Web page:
The UK-flagged Stena Impero tanker detained by Iran is finally leaving the Bandar Abbas port two months after it was seized, according to an Iranian shipping organisation.
The Stena Impero was seized by Iran’s Revolutionary Guards in the Strait of Hormuz waterway for alleged marine violations two weeks after Britain seized an Iranian tanker off the territory of Gibraltar.
“The Stena Impero started sailing from the mooring towards the Persian Gulf’s international waters as of 9:00am (05:30 GMT) today,” Hormozgan province’s maritime organisation said on its website.
The raid saw commandos rappel down onto the vessel via helicopter carrying assault rifles, dramatic images later replayed on state television.
That vessel was released in August.
The Stena has set a new destination for Port Rashid in Dubai in the United Arab Emirates, about 250km (155 miles) away, the tracking data showed. At normal tanker speed, it would reach that destination within half a day.
Iran said they seized the tanker in the Strait of Hormuz, through which 20 percent of global oil passes, for alleged violations including turning off its tracking devices to avoid Iranian forces and colliding with a fishing boat, said Al Jazeera’s Assed Baig.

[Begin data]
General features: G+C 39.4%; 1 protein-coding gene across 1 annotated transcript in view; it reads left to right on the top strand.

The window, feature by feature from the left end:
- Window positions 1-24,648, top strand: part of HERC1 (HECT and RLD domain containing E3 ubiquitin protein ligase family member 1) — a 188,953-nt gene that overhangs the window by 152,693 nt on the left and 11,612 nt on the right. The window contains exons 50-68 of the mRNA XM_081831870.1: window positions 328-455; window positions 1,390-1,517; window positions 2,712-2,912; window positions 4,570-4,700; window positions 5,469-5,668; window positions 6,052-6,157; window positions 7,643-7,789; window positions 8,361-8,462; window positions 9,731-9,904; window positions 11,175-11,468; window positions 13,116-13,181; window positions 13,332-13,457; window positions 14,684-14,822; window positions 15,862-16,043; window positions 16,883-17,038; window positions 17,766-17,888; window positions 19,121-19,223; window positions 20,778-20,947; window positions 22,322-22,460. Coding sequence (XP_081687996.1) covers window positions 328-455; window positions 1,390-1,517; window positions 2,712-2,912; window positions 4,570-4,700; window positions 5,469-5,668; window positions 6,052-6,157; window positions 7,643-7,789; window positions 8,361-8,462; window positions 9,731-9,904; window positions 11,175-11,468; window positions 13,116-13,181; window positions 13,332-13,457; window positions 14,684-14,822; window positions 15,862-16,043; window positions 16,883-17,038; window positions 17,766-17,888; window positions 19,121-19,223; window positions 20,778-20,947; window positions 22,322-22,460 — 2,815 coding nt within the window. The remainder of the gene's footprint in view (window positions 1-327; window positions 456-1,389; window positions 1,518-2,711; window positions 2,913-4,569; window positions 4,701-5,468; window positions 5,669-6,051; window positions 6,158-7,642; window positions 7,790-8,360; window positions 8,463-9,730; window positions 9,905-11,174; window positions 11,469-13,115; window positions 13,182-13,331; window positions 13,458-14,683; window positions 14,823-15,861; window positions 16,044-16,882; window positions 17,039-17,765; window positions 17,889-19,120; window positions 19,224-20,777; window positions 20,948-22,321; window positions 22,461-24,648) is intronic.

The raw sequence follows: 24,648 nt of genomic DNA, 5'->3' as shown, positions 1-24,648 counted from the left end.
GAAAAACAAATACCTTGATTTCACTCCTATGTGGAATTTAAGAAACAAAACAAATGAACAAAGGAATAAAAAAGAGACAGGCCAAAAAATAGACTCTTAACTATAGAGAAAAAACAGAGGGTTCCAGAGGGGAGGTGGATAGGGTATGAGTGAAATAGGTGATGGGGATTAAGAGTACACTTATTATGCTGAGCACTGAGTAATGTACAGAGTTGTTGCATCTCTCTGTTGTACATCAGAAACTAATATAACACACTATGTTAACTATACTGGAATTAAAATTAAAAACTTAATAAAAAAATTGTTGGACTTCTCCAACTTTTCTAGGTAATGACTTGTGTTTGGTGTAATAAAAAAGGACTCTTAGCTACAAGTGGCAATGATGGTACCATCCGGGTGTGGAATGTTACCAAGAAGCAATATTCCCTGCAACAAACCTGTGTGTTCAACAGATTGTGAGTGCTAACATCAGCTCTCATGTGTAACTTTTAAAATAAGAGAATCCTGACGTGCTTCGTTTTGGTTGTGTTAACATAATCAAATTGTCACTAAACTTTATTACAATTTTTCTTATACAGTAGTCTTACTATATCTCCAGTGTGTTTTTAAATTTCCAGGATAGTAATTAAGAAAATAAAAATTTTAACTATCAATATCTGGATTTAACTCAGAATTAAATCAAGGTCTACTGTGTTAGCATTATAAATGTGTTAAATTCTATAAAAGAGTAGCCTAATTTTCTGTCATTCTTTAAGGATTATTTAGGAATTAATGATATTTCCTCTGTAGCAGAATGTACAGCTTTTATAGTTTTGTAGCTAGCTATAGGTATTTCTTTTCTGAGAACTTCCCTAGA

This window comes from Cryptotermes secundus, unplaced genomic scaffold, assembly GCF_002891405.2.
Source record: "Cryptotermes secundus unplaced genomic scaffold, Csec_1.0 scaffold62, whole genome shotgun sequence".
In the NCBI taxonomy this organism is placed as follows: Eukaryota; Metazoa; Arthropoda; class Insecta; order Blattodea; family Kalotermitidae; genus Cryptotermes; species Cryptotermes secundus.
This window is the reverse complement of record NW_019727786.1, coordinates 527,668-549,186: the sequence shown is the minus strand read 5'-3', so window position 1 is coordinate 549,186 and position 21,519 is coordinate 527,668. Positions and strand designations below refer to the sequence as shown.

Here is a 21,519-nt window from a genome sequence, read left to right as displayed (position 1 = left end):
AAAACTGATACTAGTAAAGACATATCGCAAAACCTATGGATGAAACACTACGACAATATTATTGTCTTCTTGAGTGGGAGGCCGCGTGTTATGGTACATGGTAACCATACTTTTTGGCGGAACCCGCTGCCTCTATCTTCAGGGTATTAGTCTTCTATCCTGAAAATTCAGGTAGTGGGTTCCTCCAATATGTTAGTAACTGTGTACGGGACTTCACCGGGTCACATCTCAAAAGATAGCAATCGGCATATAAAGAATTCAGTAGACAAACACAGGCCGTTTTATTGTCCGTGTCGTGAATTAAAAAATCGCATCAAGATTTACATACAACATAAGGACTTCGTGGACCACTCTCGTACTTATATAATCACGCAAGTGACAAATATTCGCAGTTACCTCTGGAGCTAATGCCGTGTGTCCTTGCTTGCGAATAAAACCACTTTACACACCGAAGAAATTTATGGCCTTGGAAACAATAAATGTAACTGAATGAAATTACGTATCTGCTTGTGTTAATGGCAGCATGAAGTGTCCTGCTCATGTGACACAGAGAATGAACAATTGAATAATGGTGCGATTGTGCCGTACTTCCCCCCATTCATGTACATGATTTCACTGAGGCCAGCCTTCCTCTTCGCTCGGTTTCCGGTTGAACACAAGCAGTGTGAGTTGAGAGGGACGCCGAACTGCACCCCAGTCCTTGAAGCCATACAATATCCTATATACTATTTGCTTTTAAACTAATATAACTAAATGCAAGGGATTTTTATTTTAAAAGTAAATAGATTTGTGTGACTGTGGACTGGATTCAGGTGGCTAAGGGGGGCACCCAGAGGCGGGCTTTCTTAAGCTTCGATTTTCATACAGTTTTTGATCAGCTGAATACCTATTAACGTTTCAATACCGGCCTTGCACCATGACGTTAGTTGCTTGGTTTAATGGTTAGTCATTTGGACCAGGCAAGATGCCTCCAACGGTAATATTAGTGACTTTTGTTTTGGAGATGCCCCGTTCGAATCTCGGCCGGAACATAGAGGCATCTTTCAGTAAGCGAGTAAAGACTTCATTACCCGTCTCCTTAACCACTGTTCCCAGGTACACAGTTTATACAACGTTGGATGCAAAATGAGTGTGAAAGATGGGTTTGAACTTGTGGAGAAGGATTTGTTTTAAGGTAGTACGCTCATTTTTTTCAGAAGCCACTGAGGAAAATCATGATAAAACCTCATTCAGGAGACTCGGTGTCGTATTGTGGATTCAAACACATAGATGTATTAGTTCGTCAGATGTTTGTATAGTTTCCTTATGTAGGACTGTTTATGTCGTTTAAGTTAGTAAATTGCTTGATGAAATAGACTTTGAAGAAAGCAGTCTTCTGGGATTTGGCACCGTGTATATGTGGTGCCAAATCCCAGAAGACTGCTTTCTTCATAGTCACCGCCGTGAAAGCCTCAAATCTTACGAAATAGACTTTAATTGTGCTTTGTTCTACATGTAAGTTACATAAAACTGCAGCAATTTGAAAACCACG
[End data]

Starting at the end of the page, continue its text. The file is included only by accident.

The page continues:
“Many people saw it as retaliation for the seizure of Iranian tanker off the coast of Gibraltar by British royal marines that had taken place two weeks earlier in July,” Baig said, speaking from Tehran.
The Iranian tanker, then called Grace 1, was carrying $130 million in crude oil, which led authorities in Gibraltar to accuse Tehran “of violating European Union sanctions and saying that that tanker was on its way to deliver oil to the Syrian regime,” he continued.
“That Iranian tanker had been released in August but has since been seen off the coast of Syria,” Baig added.
Iran’s foreign ministry had said on Wednesday that a lifting of the detention order had been finalised, but that an investigation into the vessel was ongoing.
Later that day, Stena Bulk said it was not in negotiations with Iran and was not aware of any formal charges against the crew or the company.
Iran had earlier released seven of the ship’s 23 crew members.
The Stena Impero’s seizure on July 19 ratcheted up tensions in the region following tit-for-tat attacks in May and June on other merchant vessels in Gulf waters, which Washington blamed on Tehran. Iran has denied responsibility.
The US cobbled together a maritime coalition in the wake of those attacks on ships passing through the Gulf waters.
Relations between the United States and Iran have become more strained since Washington withdrew last year from a global pact to rein in Tehran’s nuclear programme and imposed sanctions on the country aimed at shutting down Iranian oil exports.